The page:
A remarkable piece in the March 2008 issue of Atlantic Monthly seriously explores the question of whether today's suburban subdivisions, the pinnacle of home ownership, could turn into tomorrow's slums.Written by Christopher B. Leinberger, a land strategist with the Brookings Institute, the essay argues that the subprime fiasco is only an aggravating welt on a deeper phenomenon:
[T]he story of vacant suburban homes and declining suburban neighborhoods did not begin with the crisis, and will not end with it. A structural change is under way in the housing market - a major shift in the way many Americans want to live and work.
It has shaped the current downturn, steering some of the worst problems away from the cities and toward the suburban fringes. And its effects will be felt more strongly, and more broadly, as the years pass. Its ultimate impact on the suburbs, and the cities, will be profound.
He follows several telling trends, from the huge premium in urban housing prices to the proliferation of quasi-urban "lifestyle centres" to the steady build-up in energy prices to the role that demographic changes will play in the future value of car-dependent neighbourhoods.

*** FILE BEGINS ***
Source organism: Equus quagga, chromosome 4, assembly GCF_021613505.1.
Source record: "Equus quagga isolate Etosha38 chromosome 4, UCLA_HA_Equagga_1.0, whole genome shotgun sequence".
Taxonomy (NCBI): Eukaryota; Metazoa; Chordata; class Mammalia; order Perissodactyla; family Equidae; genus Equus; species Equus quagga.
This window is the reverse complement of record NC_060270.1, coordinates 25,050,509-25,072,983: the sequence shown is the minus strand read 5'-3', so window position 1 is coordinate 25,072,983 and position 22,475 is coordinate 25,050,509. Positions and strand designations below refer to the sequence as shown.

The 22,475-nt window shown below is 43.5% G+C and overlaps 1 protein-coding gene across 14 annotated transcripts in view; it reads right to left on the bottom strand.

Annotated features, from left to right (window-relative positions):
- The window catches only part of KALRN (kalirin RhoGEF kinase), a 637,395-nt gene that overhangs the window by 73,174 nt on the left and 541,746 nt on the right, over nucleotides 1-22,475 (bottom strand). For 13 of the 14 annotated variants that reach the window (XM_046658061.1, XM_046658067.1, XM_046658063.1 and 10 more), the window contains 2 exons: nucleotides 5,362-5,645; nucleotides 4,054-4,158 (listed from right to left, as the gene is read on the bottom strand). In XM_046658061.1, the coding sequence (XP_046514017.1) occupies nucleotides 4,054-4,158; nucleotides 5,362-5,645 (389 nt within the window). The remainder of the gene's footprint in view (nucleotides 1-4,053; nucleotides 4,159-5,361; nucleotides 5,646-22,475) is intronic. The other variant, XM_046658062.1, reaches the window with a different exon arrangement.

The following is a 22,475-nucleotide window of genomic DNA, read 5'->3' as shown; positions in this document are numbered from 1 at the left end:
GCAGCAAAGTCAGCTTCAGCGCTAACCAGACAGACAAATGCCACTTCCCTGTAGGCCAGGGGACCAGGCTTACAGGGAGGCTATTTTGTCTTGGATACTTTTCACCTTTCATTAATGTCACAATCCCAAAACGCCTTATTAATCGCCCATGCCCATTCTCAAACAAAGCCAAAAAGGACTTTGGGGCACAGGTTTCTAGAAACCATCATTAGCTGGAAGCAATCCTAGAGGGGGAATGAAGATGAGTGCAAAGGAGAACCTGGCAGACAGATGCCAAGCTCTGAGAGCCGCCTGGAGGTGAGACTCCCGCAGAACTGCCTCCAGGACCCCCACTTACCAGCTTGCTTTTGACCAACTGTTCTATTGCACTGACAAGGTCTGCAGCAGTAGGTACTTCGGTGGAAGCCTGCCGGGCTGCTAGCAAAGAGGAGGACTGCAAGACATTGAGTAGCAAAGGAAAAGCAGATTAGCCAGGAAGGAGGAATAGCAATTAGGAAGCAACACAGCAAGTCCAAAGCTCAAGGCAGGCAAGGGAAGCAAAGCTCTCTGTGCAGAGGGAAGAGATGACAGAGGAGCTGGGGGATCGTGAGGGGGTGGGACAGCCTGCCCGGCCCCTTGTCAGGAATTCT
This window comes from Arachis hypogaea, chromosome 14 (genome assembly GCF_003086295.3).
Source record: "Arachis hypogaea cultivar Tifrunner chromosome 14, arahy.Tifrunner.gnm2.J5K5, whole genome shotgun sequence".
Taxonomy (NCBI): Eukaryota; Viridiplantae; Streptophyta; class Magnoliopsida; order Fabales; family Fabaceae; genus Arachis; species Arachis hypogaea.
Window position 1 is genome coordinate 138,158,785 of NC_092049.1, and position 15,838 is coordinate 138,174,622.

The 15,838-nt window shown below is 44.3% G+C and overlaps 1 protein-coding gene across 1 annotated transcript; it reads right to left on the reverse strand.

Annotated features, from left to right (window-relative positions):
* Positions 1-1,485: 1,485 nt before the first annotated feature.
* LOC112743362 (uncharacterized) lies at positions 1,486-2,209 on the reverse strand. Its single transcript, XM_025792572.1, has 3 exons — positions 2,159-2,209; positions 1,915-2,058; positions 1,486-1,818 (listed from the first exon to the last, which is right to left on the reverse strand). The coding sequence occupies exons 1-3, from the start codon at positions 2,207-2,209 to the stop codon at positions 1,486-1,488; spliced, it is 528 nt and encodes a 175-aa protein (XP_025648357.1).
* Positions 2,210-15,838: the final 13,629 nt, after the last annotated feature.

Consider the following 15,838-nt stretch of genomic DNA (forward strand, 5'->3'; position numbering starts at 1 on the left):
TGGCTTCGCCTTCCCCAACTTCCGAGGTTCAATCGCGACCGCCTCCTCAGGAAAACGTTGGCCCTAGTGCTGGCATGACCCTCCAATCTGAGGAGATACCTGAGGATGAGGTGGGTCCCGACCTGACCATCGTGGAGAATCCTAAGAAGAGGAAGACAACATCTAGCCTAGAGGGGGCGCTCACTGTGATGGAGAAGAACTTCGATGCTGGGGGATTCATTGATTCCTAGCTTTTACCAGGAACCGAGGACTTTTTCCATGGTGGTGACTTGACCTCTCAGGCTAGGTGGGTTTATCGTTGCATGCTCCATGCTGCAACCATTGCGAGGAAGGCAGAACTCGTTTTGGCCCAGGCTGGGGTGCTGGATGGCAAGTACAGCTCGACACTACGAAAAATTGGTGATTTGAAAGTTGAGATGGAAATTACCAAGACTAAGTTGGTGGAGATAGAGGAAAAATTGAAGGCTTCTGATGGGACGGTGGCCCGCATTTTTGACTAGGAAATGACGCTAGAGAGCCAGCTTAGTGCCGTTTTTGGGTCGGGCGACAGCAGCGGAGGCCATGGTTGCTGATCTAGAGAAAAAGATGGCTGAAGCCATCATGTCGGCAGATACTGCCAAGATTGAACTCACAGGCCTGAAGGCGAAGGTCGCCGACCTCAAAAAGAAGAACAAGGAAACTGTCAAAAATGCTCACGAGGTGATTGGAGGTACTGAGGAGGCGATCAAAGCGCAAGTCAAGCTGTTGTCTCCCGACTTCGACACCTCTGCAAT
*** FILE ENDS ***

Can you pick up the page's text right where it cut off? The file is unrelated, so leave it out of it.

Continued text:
Where he raises a flag is in what will happen to all the large-lot suburban houses made obsolete by these changes, which, he notes "are hard to unbuild":
The experience of cities during the 1950s through the '80s suggests that the fate of many single-family homes on the metropolitan fringes will be resale, at rock-bottom prices, to lower-income families - and in all likelihood, eventual conversion to apartments.
This future is not likely to wear well on suburban housing. Many of the inner-city neighborhoods that began their decline in the 1960s consisted of sturdily built, turn-of-the-century row houses, tough enough to withstand being broken up into apartments, and requiring relatively little upkeep.
By comparison, modern suburban houses, even high-end McMansions, are cheaply built. Hollow doors and wallboard are less durable than solid-oak doors and lath-and-plaster walls. The plywood floors that lurk under wood veneers or carpeting tend to break up and warp as the glue that holds the wood together dries out; asphalt-shingle roofs typically need replacing after 10 years.
Many recently built houses take what structural integrity they have from drywall - their thin wooden frames are too flimsy to hold the houses up.
The full essay is certainly worth reading.
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